Snapper | Maori name tāmure
These fish have large mouths and sharp canine teeth, hence the name Snapper! They make for great eating with their soft white meat with very few bones. Snapper are usually a reddish brown on top and a silvery white on the bottom but depending on where they live the colour changes slightly. They are easily recognized by the spiky long pectoral and dorsal fin. Pale brown snapper are found in deep muddy waters and the dark brown snapper are found close inshore or on reefs. Young snapper have silvery blue dots on their body and as they get older the spots fade away. Snapper live mostly in waters ranging from 5 to 50 meters but are often seen in waters that are 200 meters deep. Snapper like to stay close to reefs or weed to enable them to dart for shelter if attacked by a predator.
Snapper are known to live to about 60 years and could grow to about 17 kgs or about 105 cms. From birth they take about 3 to 5 years to reach about 25 to 30 cms where they become sexually mature. They spawn from October to February when the water temperature is right and usually come back to the same breeding grounds each year.
Feeding & Breeding
Snapper are carnivorous fish and feed on sea worms and small crustaceans found in the ocean. Big snapper eat fish and larger, harder-bodied animals such as sea eggs (kina), crabs and shellfish. Snapper are known for their adaptability and if one prey gets scarce they can alter their eating habits to a different food. Snapper like warm temperature for better spawning success and the survival of its eggs and young. It takes 4 to 5 years for snapper to grow from the larvae stage to about 27 to 30 cms or adulthood.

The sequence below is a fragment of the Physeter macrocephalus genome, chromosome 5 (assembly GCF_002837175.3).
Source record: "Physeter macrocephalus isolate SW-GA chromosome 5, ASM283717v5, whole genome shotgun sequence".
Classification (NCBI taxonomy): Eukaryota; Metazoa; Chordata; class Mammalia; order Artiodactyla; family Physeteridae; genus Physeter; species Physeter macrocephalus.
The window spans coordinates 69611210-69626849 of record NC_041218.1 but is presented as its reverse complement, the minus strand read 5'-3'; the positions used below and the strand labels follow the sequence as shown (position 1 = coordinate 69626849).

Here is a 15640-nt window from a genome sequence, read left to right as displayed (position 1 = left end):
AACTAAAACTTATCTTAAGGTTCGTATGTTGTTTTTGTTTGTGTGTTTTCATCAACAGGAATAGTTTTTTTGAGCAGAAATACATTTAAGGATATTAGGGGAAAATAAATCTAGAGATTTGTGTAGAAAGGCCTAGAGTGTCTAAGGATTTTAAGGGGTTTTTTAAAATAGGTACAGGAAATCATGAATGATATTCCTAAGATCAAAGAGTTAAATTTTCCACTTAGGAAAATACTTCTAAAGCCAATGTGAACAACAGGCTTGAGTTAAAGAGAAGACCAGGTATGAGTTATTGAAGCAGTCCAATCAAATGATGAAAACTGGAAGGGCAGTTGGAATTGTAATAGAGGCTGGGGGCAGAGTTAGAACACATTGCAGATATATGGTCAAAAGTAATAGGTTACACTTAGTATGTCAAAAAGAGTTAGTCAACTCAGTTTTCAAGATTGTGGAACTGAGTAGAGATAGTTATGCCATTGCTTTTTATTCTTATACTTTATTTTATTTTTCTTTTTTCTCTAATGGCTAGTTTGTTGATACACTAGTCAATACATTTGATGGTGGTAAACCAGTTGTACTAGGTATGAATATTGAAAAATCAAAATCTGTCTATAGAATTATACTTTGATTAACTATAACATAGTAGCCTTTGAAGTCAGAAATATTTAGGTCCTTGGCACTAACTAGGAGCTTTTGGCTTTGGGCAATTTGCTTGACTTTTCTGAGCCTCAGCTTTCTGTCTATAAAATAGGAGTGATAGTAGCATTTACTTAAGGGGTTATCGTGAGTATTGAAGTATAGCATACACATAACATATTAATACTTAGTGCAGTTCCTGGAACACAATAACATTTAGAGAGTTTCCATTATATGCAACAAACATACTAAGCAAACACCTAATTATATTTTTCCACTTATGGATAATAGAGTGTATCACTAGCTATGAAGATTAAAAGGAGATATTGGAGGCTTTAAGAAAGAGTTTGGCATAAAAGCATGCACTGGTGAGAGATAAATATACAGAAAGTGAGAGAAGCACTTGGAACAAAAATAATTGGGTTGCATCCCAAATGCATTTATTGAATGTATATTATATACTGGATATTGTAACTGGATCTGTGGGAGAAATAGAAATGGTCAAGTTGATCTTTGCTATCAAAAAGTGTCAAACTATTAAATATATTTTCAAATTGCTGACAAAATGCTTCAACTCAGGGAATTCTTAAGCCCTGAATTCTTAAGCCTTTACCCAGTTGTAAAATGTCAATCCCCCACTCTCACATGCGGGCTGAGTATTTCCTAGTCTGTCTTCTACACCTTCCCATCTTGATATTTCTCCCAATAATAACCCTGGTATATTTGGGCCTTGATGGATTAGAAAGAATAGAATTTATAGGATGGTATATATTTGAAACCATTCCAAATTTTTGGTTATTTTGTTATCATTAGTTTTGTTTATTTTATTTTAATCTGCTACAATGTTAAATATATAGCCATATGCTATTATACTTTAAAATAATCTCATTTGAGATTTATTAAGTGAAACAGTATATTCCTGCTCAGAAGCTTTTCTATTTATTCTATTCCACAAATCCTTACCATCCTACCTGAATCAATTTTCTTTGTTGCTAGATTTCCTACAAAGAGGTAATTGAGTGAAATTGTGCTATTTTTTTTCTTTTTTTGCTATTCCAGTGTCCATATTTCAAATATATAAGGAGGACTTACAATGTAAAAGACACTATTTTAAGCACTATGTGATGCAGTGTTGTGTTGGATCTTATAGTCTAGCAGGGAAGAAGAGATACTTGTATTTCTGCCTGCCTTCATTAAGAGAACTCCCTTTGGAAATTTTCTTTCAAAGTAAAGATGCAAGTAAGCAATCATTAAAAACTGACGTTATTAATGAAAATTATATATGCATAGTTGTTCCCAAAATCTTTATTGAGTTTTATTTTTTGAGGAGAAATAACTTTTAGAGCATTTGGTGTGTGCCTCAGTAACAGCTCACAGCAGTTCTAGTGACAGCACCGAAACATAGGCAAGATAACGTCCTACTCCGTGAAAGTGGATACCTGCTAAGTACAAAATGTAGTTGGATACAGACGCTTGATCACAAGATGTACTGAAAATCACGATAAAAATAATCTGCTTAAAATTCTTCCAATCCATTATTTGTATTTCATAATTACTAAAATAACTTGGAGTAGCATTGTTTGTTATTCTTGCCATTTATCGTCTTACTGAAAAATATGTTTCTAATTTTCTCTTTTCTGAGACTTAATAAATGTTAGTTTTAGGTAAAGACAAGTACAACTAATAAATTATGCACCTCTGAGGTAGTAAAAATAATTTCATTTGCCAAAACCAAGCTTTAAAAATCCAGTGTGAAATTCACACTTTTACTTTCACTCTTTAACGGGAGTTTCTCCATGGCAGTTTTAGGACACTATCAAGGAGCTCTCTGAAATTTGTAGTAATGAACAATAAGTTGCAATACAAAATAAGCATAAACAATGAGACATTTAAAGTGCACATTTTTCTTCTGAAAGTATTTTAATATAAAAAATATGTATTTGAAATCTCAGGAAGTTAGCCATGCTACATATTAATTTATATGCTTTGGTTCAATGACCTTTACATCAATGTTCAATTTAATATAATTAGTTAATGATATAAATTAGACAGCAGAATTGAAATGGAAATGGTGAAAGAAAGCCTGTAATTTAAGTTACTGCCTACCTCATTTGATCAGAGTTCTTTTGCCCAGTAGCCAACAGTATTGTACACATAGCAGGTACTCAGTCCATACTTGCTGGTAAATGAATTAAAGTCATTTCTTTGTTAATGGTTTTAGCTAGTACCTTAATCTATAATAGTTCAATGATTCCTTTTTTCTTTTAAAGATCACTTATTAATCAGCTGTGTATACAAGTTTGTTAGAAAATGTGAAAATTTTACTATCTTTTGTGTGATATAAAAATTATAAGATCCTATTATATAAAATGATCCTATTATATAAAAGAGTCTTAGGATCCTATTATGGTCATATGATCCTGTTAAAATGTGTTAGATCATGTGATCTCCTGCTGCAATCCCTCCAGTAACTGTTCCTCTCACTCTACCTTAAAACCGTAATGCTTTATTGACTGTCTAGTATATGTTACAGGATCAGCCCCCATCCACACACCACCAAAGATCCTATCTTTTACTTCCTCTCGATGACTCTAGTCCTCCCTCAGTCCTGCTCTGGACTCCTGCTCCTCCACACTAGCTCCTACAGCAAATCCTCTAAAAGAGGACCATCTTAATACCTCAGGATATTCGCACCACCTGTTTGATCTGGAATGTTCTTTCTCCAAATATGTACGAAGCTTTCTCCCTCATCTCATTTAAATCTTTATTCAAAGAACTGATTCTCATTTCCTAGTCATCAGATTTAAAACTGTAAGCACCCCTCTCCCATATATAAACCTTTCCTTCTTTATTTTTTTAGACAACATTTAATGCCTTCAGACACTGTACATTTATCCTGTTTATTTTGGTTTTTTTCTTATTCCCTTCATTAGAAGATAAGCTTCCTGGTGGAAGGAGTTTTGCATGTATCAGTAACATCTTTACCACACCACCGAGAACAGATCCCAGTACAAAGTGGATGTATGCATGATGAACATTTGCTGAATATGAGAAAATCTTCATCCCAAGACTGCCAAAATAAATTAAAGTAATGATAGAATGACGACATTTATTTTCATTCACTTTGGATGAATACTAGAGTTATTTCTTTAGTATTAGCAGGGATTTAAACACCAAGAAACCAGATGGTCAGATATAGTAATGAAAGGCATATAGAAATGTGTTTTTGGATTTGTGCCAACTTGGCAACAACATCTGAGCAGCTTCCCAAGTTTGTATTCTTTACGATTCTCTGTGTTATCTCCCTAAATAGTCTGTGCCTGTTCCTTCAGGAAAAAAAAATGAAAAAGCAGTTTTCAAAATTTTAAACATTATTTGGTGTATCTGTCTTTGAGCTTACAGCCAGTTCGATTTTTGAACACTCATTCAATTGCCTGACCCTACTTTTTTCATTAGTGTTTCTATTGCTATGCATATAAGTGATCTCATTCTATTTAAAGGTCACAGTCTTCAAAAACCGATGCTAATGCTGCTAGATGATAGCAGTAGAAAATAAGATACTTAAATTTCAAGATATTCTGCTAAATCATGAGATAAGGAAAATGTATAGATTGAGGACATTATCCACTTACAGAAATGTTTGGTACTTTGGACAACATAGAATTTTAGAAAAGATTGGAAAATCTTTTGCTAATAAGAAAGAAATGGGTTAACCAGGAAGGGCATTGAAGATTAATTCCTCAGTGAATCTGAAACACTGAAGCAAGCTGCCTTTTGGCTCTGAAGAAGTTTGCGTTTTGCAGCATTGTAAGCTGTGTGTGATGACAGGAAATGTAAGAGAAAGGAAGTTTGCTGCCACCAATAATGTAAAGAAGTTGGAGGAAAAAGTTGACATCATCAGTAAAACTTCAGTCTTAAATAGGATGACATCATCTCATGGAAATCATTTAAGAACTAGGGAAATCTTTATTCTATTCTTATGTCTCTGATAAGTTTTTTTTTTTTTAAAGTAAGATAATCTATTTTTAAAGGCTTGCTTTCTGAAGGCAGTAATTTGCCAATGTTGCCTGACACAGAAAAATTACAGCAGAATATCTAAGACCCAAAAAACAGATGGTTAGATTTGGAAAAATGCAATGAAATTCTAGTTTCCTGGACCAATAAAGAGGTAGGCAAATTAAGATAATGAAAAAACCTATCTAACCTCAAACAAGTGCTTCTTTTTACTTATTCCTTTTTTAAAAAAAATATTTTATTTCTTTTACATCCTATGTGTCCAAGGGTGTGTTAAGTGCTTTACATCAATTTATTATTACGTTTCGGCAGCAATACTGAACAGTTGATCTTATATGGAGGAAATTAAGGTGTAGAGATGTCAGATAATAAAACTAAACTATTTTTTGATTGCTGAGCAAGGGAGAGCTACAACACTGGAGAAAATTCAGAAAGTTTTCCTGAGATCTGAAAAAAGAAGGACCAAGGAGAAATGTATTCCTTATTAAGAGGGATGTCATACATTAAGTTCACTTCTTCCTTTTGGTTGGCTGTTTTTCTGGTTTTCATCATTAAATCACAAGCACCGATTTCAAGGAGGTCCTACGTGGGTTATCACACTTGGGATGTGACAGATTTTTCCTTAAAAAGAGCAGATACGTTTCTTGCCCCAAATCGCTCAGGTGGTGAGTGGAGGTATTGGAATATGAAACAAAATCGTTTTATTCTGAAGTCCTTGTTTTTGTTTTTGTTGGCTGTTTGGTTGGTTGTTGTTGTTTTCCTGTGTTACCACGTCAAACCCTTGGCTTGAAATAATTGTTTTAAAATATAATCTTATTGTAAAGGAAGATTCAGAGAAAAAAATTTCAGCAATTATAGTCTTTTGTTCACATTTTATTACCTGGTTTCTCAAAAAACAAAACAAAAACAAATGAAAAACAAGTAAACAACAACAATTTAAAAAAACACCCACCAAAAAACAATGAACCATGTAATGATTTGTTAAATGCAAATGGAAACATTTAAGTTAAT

Snapper spawn over several weeks and stages when the water temperature is warm enough (usually above 18 degrees centigrade). The eggs hatch in a couple of days, where at this stage the mortality rate is very high. Juvenile snapper have a very high mortality rate and as the fish get bigger their survival rate increases. Snapper spawn several times over the period. Female snapper wiggle to the surface releasing the eggs and the male simultaneously releasing sperm to form the bond. All snapper are born female, until they attain the age of puberty where nature dictates and changes some to males. During year 3 and 4 of their lives about half of them undergo a sex change which is called a hermaphroditic stage, to become males.
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